Column: Media violence and its negative effectsLt. Col. Dave Grossman, an internationally known scholar, author, soldier and speaker, is one of the world’s leading experts in violence and human aggression. District 518 staff members along with other members of the community had the opportunity to hear him speak.
By: Stephanie Fletcher, District 518, Worthington Daily Globe
WORTHINGTON — Lt. Col. Dave Grossman, an internationally known scholar, author, soldier and speaker, is one of the world’s leading experts in violence and human aggression. District 518 staff members along with other members of the community had the opportunity to hear him speak. We had the pleasure of gaining intricate knowledge about media violence.
Lt. Grossman’s research had greatly sparked an interest in how media violence negatively affects students and how that they perform in school. With all of this exemplary information, we couldn’t just stop at listening; we wanted to use the information that we had gained to create a study of our own!
A classroom of students was surveyed on the different aspects of media that they are exposed to on a daily basis; the amount of time they spend in front of the TV, whether it is watching TV shows, movies or playing video games was recorded for a two-week time period. Also, the shows, movies, and games they are exposed to were recorded, as well as the findings of different ratings of each media. After collecting and analyzing data, their grades, test scores and behavior were compared.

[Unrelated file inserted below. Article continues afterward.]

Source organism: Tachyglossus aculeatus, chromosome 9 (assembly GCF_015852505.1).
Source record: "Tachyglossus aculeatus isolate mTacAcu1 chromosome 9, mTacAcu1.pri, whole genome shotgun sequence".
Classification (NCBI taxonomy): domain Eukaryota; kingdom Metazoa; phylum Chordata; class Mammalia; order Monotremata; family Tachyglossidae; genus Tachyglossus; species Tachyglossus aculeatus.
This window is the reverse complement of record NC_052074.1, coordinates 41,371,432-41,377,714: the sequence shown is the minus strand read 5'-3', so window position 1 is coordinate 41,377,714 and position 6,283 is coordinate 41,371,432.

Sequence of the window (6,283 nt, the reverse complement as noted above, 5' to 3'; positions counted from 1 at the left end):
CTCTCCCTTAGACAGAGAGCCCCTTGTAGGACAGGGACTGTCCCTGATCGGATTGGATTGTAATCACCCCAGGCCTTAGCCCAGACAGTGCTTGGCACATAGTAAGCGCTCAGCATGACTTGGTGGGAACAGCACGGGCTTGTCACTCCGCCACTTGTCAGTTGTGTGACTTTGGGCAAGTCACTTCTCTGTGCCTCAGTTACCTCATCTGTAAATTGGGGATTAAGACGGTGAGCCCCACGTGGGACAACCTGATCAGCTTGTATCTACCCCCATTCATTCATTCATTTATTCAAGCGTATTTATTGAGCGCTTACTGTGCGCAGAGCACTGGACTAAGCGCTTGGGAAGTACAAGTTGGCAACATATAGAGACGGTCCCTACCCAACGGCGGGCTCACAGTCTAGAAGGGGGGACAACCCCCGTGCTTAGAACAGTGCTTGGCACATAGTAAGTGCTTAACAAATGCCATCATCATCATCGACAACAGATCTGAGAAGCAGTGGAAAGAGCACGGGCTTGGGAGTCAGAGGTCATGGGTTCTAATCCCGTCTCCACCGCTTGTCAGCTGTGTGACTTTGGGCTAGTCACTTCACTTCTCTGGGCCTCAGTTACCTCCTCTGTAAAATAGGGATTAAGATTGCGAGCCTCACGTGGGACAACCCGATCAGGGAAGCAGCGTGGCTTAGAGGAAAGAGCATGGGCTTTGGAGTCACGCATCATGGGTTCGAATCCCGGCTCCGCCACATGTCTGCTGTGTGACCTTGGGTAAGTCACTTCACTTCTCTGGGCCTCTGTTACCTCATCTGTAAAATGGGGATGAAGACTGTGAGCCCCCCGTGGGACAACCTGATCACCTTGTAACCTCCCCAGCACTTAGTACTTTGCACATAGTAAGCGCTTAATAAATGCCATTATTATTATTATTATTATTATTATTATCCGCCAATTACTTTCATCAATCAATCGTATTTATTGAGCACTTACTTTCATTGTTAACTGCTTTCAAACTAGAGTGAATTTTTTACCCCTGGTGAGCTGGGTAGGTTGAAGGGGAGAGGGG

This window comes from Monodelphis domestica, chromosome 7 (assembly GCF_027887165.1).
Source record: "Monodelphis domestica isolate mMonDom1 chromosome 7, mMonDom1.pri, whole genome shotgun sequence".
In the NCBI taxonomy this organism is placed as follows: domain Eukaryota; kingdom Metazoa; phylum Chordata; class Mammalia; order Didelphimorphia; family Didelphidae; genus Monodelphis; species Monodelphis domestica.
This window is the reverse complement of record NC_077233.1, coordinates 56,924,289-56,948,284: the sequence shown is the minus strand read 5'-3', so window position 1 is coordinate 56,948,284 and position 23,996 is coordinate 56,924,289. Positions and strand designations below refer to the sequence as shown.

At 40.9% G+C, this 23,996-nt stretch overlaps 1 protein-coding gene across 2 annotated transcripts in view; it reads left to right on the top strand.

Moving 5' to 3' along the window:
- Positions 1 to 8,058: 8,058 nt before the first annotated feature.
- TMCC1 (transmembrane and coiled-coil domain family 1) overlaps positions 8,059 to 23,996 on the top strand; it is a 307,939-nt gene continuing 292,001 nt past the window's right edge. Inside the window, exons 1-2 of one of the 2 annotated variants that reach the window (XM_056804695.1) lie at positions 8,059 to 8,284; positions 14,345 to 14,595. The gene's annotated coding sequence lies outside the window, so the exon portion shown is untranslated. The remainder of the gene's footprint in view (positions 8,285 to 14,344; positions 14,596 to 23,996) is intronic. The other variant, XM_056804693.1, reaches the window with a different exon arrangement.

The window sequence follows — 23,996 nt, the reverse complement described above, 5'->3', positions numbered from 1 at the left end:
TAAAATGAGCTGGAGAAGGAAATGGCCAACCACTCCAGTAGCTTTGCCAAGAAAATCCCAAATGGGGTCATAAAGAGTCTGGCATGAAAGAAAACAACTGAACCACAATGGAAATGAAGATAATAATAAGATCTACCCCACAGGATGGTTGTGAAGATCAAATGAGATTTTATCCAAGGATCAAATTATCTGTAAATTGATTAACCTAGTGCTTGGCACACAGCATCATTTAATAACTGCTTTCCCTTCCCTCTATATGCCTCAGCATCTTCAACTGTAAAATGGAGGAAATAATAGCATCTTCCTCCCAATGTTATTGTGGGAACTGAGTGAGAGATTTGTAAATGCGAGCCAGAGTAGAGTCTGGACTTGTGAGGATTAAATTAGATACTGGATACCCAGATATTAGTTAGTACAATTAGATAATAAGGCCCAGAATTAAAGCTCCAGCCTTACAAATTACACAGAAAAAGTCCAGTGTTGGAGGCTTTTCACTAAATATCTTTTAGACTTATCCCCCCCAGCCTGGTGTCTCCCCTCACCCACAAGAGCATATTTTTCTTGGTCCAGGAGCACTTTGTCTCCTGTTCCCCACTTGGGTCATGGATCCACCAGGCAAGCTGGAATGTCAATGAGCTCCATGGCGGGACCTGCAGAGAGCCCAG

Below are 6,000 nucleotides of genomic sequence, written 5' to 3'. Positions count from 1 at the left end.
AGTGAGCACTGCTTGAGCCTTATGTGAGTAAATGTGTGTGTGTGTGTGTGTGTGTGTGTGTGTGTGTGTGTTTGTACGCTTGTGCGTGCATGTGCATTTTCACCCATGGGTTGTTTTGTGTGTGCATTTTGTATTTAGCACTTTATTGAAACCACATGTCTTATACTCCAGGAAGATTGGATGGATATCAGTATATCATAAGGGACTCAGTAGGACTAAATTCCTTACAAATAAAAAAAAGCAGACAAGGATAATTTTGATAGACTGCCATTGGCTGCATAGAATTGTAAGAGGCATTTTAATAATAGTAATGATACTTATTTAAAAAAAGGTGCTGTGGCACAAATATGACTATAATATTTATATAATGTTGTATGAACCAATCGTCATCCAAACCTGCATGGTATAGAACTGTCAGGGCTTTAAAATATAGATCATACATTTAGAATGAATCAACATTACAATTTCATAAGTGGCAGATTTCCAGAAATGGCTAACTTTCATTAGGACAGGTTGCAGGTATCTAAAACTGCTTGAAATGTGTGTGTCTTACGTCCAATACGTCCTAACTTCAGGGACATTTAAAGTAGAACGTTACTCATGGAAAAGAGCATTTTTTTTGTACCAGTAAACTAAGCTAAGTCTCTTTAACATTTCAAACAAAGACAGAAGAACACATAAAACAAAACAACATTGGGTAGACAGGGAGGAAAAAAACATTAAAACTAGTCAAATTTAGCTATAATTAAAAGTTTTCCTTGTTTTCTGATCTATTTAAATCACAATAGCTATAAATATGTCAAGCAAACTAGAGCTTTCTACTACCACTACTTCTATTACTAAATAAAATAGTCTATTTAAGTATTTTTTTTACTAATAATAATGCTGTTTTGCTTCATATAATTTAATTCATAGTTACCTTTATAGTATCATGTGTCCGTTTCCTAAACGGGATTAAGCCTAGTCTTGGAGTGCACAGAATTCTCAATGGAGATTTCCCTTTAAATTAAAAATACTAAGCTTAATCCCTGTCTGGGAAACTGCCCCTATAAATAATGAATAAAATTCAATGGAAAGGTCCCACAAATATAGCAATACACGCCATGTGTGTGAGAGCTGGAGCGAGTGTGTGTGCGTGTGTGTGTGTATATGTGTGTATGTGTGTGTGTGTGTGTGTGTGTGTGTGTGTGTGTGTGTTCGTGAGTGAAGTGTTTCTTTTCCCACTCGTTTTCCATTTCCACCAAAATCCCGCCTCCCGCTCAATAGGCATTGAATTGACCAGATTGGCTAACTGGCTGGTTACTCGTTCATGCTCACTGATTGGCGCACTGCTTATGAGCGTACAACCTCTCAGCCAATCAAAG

Over a two-week time period, some students were in front of the TV for more than 28 hours. When we looked at the material they are watching along with the games they are playing, we found some shocking discoveries, not only in one classroom but in the entire school. We found that students in most grade levels, even in K-2, have been and are still being exposed to video games that are rated mature. Games that are rated mature contain violence, blood and gore, sexual content and/or strong language.
Most of the students in this classroom that are being exposed to media violence and media that is inappropriate for their age group perform lower than their peer group. Their grades are lower, test scores are lower and/or their behavior is getting in the way of their learning experience.
We encourage parents to educate themselves and to look more closely at what their child is being exposed to. We also encourage the students to find other means of activities. This classroom came up with many alternatives to media such as drawing, cooking, using their imagination to create their own games, outside activities, reading and coloring. Hopefully with this information, we can decrease media violence exposure and increase students’ well being.
Stephanie Fletcher is a fourth-grade teacher at Prairie Elementary in Worthington.